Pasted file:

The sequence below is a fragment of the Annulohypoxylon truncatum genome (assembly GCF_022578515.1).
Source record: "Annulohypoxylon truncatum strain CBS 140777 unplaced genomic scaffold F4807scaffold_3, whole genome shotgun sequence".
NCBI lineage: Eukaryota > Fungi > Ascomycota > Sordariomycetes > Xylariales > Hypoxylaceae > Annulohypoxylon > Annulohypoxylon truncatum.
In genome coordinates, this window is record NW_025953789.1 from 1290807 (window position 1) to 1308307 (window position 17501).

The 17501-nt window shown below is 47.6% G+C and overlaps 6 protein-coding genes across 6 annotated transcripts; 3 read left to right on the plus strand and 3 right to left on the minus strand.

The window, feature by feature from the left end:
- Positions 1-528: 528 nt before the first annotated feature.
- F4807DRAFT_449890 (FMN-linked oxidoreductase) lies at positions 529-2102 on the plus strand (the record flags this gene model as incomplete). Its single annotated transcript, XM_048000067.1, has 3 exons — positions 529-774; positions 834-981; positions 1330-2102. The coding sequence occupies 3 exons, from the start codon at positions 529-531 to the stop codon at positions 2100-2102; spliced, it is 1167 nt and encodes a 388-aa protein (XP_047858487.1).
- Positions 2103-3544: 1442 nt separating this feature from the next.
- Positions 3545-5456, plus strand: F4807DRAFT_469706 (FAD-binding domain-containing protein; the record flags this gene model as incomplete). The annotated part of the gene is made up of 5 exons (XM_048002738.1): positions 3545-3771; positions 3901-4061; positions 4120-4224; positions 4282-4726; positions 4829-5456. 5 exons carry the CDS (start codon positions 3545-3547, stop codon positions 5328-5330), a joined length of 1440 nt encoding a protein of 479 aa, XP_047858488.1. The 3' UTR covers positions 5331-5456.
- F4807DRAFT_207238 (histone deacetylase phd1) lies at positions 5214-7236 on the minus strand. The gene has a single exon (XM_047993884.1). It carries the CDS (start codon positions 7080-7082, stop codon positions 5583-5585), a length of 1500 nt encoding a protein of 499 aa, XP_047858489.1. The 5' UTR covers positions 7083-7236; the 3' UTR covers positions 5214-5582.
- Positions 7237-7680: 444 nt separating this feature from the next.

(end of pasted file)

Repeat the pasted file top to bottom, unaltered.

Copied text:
The sequence below is a fragment of the Annulohypoxylon truncatum genome (assembly GCF_022578515.1).
Source record: "Annulohypoxylon truncatum strain CBS 140777 unplaced genomic scaffold F4807scaffold_3, whole genome shotgun sequence".
NCBI lineage: Eukaryota > Fungi > Ascomycota > Sordariomycetes > Xylariales > Hypoxylaceae > Annulohypoxylon > Annulohypoxylon truncatum.
In genome coordinates, this window is record NW_025953789.1 from 1290807 (window position 1) to 1308307 (window position 17501).

The 17501-nt window shown below is 47.6% G+C and overlaps 6 protein-coding genes across 6 annotated transcripts; 3 read left to right on the plus strand and 3 right to left on the minus strand.

The window, feature by feature from the left end:
- Positions 1-528: 528 nt before the first annotated feature.
- F4807DRAFT_449890 (FMN-linked oxidoreductase) lies at positions 529-2102 on the plus strand (the record flags this gene model as incomplete). Its single annotated transcript, XM_048000067.1, has 3 exons — positions 529-774; positions 834-981; positions 1330-2102. The coding sequence occupies 3 exons, from the start codon at positions 529-531 to the stop codon at positions 2100-2102; spliced, it is 1167 nt and encodes a 388-aa protein (XP_047858487.1).
- Positions 2103-3544: 1442 nt separating this feature from the next.
- Positions 3545-5456, plus strand: F4807DRAFT_469706 (FAD-binding domain-containing protein; the record flags this gene model as incomplete). The annotated part of the gene is made up of 5 exons (XM_048002738.1): positions 3545-3771; positions 3901-4061; positions 4120-4224; positions 4282-4726; positions 4829-5456. 5 exons carry the CDS (start codon positions 3545-3547, stop codon positions 5328-5330), a joined length of 1440 nt encoding a protein of 479 aa, XP_047858488.1. The 3' UTR covers positions 5331-5456.
- F4807DRAFT_207238 (histone deacetylase phd1) lies at positions 5214-7236 on the minus strand. The gene has a single exon (XM_047993884.1). It carries the CDS (start codon positions 7080-7082, stop codon positions 5583-5585), a length of 1500 nt encoding a protein of 499 aa, XP_047858489.1. The 5' UTR covers positions 7083-7236; the 3' UTR covers positions 5214-5582.
- Positions 7237-7680: 444 nt separating this feature from the next.